Definition of Arminian. Meaning of Arminian. Synonyms of Arminian

Here you will find one or more explanations in English for the word Arminian. Also in the bottom left of the page several parts of wikipedia pages related to the word Arminian and, of course, Arminian synonyms and on the right images related to the word Arminian.

Definition of Arminian

Arminian
Arminian Ar*min"i*an (?; 277), a. Of or pertaining to Arminius of his followers, or to their doctrines. See note under Arminian, n.
Arminian
Arminian Ar*min"i*an, n. (Eccl. Hist.) One who holds the tenets of Arminius, a Dutch divine (b. 1560, d. 1609). Note: The Arminian doctrines are: 1. Conditional election and reprobation, in opposition to absolute predestination. 2. Universal redemption, or that the atonement was made by Christ for all mankind, though none but believers can be partakers of the benefit. 3. That man, in order to exercise true faith, must be regenerated and renewed by the operation of the Holy Spirit, which is the gift of God. 4. That man may resist divine grace. 5. That man may relapse from a state of grace.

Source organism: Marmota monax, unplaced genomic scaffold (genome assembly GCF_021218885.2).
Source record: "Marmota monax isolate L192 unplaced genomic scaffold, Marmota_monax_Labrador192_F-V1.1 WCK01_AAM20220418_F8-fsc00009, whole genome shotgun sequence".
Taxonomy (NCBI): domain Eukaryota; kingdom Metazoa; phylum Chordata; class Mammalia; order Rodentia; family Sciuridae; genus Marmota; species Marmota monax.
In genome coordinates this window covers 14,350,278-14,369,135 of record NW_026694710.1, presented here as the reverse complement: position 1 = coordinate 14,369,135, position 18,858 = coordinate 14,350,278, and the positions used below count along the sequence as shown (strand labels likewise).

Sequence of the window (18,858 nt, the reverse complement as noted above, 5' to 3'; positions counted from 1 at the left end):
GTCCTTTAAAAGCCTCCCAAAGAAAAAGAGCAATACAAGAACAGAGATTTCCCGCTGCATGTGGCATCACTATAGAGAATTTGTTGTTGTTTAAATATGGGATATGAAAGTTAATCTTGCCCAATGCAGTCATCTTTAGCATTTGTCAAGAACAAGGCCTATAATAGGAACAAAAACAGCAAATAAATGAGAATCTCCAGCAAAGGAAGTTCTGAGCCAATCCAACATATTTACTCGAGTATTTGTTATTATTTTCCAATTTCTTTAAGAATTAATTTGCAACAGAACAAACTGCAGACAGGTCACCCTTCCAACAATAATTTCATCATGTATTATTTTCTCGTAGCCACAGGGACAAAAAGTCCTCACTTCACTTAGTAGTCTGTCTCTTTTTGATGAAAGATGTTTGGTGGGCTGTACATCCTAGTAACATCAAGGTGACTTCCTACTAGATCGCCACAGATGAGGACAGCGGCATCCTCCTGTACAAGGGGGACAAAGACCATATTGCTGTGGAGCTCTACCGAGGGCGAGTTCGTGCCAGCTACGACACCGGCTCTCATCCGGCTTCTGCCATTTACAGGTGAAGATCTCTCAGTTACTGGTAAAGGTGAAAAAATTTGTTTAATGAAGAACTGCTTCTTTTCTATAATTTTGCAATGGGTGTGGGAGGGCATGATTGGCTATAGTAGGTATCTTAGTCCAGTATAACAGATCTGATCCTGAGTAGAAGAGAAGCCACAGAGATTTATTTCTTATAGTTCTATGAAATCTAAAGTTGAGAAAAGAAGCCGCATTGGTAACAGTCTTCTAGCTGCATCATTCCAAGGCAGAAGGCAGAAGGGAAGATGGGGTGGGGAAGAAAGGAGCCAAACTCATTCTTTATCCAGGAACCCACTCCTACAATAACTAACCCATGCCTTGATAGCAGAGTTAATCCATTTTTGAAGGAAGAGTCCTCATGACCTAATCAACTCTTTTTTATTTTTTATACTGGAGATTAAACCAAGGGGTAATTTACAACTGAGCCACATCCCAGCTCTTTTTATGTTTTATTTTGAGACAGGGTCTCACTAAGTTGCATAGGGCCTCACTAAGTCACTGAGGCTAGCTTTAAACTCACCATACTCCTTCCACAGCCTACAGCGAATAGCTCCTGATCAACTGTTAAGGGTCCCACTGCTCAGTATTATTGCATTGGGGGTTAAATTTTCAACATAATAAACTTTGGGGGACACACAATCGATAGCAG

Meaning of Arminian from wikipedia

- Arminianism is a branch of Protestantism based on the theological ideas of the Dutch Reformed theologian Jacobus Arminius (1560–1609) and his historic...
- The history of the Calvinist–Arminian debate begins in early 17th century in the Netherlands with a Christian theological dispute between the followers...
- Post-Conservative, Arminian) Augustin Gretillat, Evangelical Protestant, quasi-Arminian J. Kenneth Grider, Evangelical, Wesleyan, Arminian (Church of the...
- Wesleyan theology, otherwise known as Wesleyan–Arminian theology, or Methodist theology, is a theological tradition in Protestant Christianity that emphasizes...
- grace (or enabling grace) is a Christian theological concept rooted in Arminian theology, though it appeared earlier in Catholic and early Anabaptist theologies...
- Arminian controversy, the Reformed tradition—as a branch of Protestantism distinguished from Lutheranism—divided into two separate groups: Arminians and...
- Arminianism was a controversial theological position within the Church of England particularly evident in the second quarter of the 17th century (the...
- Anti-Calvinists—known as Arminians—believed that human beings could influence their own fate through the exercise of free will. Arminian divines had been one...
- Catholic Churches, and by the Methodist Churches. It is an integral part of Arminian theology. Synergism and semipelagianism each teach some collaboration in...
- which takes place during baptism. In Calvinism (Reformed theology) and Arminian theology, baptism is recognized as an outward sign of an inward reality...
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